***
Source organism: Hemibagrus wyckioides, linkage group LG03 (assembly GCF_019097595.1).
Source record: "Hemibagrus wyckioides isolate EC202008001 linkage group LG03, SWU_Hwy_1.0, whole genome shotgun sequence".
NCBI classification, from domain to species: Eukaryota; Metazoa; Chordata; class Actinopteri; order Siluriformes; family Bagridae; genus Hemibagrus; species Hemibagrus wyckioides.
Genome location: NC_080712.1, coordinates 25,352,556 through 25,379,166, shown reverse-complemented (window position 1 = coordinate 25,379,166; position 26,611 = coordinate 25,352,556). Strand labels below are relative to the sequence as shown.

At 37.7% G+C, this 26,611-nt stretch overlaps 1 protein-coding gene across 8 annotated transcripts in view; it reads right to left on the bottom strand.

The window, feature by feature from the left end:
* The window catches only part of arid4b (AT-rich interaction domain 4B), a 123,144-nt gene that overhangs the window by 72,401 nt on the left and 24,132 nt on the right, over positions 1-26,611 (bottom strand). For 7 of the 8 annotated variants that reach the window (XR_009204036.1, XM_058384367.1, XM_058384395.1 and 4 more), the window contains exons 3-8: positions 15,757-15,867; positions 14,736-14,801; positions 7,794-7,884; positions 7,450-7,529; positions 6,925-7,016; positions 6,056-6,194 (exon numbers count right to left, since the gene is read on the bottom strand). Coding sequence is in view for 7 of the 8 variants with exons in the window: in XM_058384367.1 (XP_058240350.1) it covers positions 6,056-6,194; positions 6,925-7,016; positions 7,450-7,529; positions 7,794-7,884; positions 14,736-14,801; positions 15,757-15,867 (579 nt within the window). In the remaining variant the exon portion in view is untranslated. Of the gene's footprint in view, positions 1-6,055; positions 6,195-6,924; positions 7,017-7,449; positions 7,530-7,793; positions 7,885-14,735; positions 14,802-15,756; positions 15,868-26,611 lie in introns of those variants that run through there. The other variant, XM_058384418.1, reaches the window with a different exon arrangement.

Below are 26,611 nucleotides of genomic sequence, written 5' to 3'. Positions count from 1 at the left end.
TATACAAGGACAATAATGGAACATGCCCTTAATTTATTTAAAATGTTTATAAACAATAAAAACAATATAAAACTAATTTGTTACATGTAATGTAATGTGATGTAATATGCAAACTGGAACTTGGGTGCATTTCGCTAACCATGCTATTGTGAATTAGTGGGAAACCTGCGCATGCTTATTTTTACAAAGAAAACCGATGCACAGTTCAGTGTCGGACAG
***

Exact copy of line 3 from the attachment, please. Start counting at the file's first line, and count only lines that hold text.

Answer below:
NCBI classification, from domain to species: Eukaryota; Metazoa; Chordata; class Actinopteri; order Siluriformes; family Bagridae; genus Hemibagrus; species Hemibagrus wyckioides.